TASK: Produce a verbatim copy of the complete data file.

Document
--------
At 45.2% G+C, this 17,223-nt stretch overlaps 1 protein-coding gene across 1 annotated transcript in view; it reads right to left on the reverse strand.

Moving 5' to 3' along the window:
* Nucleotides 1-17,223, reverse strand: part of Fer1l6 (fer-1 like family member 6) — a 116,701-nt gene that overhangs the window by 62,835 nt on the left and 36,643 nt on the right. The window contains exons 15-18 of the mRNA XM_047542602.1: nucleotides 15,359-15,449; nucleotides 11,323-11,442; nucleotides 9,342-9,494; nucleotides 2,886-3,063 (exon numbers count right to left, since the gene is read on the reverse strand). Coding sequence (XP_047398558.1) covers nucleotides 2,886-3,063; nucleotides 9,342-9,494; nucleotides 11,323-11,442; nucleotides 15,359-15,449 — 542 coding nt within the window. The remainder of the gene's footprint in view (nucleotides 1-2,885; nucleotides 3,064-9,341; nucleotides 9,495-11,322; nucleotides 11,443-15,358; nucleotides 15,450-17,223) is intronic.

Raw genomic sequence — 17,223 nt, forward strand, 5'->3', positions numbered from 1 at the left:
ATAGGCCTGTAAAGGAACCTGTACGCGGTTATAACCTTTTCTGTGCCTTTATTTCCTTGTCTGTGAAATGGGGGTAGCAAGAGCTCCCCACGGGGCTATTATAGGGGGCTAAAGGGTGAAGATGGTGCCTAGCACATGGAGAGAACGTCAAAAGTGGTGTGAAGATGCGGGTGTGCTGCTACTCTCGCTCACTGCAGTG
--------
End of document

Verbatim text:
At 45.2% G+C, this 17,223-nt stretch overlaps 1 protein-coding gene across 1 annotated transcript in view; it reads right to left on the reverse strand.

Moving 5' to 3' along the window:
* Nucleotides 1-17,223, reverse strand: part of Fer1l6 (fer-1 like family member 6) — a 116,701-nt gene that overhangs the window by 62,835 nt on the left and 36,643 nt on the right. The window contains exons 15-18 of the mRNA XM_047542602.1: nucleotides 15,359-15,449; nucleotides 11,323-11,442; nucleotides 9,342-9,494; nucleotides 2,886-3,063 (exon numbers count right to left, since the gene is read on the reverse strand). Coding sequence (XP_047398558.1) covers nucleotides 2,886-3,063; nucleotides 9,342-9,494; nucleotides 11,323-11,442; nucleotides 15,359-15,449 — 542 coding nt within the window. The remainder of the gene's footprint in view (nucleotides 1-2,885; nucleotides 3,064-9,341; nucleotides 9,495-11,322; nucleotides 11,443-15,358; nucleotides 15,450-17,223) is intronic.

Raw genomic sequence — 17,223 nt, forward strand, 5'->3', positions numbered from 1 at the left:
ATAGGCCTGTAAAGGAACCTGTACGCGGTTATAACCTTTTCTGTGCCTTTATTTCCTTGTCTGTGAAATGGGGGTAGCAAGAGCTCCCCACGGGGCTATTATAGGGGGCTAAAGGGTGAAGATGGTGCCTAGCACATGGAGAGAACGTCAAAAGTGGTGTGAAGATGCGGGTGTGCTGCTACTCTCGCTCACTGCAGTG